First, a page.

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Microsoft says committed to China despite Google pull-back
* Microsoft says in the midst of major China R&D push
* Shanghai, Beijing R&D centres could house up to 15,000
* Expending efforts to develop Bing search in China
By Chen Min and Melanie Lee
BOAO, China, April 10 (Reuters) - Microsoft (MSFT.O) remains strongly committed to China, even after Google's (GOOG.O) recent decision to shutter the China-based version of its search engine over censorship issues, a top executive said.
The U.S. software giant is planning to spend $500 million this year alone on its fast-growing research and development complex in China, said Zhang Yaqin, corporate vice-president in charge of the company's R&D activities in China.
"Microsoft puts great importance on China's development," Zhang told Reuters on the sidelines of the Boao Forum on southern China's tropical Hainan island. "China has been a sales center for Microsoft from early on, and later became an R&D center. Now it is a strategic center."
He said a Microsoft R&D center in Shanghai would be able to house up to 1,500 people in its first stage, eventually expandable to 7,000. The company was also putting its Asia R&D headquarters in Beijing, he added, at a centre now under construction that will be able to accommodate 8,000 researchers.
Microsoft is active on a number of fronts in China. Apart from software sales and R&D, the company also operates instant messaging and other Web services in China, including a Chinese version of its highly-hyped Bing search engine that it hopes will someday take on Google.
Last month, Google announced that it would close its Google.cn search engine following a hacking attack that it believes originated in the country. The move was also a protest over China's heavy-handed policies that require all website operators to filter results on sensitive topics like Tibetan independence and the banned Falun Gong spiritual movement.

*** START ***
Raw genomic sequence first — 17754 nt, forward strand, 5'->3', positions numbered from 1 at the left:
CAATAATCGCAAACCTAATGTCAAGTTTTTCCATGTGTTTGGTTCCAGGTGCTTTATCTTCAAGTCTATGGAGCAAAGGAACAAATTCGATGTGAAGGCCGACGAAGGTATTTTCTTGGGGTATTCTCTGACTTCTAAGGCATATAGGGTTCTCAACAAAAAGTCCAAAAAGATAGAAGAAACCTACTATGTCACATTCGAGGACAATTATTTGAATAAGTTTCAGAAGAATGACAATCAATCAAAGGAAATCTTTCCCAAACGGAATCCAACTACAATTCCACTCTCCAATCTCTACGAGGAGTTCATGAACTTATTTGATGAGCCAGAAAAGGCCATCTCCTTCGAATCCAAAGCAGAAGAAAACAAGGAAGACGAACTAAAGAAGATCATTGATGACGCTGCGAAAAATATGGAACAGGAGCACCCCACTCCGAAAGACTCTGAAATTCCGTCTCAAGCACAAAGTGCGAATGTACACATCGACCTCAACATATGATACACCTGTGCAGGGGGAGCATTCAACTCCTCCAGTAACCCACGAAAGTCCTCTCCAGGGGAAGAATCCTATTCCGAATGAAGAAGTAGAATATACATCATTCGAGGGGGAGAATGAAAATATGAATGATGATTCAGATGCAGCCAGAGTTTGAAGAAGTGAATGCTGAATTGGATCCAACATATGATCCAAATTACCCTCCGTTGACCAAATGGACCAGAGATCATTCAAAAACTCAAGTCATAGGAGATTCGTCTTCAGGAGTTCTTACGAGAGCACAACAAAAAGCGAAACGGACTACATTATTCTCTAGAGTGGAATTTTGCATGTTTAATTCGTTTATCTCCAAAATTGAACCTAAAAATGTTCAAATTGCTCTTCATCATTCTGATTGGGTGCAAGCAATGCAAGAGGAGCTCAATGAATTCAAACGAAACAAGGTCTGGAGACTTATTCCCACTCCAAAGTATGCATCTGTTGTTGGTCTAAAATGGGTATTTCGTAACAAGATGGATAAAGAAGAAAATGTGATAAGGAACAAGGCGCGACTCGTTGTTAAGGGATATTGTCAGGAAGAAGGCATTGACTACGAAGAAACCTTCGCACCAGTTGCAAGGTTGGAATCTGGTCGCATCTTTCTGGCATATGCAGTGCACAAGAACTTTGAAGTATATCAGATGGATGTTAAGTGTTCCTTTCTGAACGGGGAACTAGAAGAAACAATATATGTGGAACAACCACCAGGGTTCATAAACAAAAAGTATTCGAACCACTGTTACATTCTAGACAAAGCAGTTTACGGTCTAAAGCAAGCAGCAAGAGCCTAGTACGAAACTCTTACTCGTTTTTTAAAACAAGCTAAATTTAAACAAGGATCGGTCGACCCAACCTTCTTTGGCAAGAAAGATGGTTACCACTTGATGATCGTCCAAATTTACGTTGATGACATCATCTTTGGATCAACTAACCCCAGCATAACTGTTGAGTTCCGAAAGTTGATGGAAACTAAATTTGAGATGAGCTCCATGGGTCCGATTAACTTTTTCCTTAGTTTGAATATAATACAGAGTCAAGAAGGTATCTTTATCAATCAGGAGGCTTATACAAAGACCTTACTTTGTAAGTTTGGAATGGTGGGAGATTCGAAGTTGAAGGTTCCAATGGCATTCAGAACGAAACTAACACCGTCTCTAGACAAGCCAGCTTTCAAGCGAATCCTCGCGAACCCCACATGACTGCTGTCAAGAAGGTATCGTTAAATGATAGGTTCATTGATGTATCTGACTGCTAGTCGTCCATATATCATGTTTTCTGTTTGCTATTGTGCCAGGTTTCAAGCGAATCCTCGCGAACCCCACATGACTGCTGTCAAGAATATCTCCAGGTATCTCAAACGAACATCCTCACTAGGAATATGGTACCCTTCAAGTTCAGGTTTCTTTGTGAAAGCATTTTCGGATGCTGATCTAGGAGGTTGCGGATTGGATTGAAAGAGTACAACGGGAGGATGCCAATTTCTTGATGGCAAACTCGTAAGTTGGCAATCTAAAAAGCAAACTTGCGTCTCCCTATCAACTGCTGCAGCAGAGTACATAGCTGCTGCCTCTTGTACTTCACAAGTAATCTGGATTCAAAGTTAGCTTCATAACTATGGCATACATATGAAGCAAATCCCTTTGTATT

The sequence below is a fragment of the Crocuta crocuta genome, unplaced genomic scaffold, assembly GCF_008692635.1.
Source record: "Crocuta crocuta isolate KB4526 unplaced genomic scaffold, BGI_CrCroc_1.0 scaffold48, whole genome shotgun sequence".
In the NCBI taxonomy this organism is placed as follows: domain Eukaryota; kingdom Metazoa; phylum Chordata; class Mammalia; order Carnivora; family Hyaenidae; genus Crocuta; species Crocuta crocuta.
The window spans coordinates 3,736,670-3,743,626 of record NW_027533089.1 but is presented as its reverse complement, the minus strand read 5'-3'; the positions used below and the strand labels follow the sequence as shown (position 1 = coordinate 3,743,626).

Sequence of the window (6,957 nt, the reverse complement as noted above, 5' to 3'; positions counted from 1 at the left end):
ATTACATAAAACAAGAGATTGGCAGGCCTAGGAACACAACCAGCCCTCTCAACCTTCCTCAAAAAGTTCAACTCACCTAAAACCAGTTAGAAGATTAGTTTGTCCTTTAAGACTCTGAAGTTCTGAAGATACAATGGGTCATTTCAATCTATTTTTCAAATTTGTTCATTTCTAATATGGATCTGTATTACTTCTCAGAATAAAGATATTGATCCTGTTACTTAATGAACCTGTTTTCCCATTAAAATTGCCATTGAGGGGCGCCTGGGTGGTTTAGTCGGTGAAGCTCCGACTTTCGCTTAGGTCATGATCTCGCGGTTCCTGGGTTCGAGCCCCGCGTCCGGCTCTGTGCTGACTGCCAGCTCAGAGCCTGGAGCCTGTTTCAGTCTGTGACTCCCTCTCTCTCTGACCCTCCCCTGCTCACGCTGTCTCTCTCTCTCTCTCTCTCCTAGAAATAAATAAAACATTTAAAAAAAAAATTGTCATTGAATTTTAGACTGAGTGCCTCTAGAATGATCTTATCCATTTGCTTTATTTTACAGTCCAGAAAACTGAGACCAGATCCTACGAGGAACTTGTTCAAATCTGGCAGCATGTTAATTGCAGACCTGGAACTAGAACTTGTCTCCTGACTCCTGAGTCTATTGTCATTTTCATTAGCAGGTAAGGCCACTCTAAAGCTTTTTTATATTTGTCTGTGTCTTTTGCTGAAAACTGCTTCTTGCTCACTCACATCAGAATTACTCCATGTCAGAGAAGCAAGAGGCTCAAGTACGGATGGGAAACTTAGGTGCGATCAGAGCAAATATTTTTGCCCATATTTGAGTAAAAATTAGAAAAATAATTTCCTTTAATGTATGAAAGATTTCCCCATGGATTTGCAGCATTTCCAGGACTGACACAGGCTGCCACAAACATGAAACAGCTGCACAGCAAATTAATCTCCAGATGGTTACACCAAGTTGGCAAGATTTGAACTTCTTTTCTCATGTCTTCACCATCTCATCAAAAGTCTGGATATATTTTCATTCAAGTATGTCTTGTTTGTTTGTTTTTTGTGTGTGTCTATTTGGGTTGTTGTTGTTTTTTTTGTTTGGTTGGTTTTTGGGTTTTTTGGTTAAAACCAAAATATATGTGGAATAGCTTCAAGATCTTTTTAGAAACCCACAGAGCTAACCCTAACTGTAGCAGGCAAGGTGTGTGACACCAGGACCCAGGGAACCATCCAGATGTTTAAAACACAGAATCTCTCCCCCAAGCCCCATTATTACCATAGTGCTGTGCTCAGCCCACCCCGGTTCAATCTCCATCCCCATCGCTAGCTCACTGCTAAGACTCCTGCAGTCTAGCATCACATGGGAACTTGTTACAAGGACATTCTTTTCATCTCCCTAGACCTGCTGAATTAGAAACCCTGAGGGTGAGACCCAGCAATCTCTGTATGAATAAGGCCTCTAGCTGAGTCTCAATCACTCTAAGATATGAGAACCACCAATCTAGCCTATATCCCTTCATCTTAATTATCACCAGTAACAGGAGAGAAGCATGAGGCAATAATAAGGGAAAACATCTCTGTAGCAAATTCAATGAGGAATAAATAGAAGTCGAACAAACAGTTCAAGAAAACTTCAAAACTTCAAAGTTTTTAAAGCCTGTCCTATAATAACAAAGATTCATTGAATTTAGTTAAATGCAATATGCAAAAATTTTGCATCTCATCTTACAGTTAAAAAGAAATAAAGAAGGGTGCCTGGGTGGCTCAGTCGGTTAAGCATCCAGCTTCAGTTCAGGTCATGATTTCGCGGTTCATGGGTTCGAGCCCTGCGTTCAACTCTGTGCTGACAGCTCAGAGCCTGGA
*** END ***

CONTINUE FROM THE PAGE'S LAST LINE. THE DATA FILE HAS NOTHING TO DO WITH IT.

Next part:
Despite closing its search site, Google still operates its own R&D center in China, and sells advertising there for its Chinese language search sites.
Microsoft launched a beta version of its Bing search engine in China last June, but has yet to pick up any major share from market leaders Google and homegrown search engine Baidu (BIDU.O), which collectively control more than 90 percent of the market.
"Bing's technology and markets have just started to develop," Zhang said. "In China we are already expending a big effort in this. Even though we are still well behind the market leaders, we need to become even more committed and be patient."
"Bing has huge potential, so we are very optimistic about the future," he said.
China has the world's largest Internet market by users, with 384 million at the end of last year, according to government statistics.
The value of China's search market rose 38.8 percent in 2009 to 7.15 billion yuan ($1 billion), on the back of greater Internet penetration, said research firm Analysys International. Baidu had 60.9 percent of the market by revenue, while Google (GOOG.O) had 31.8 percent.
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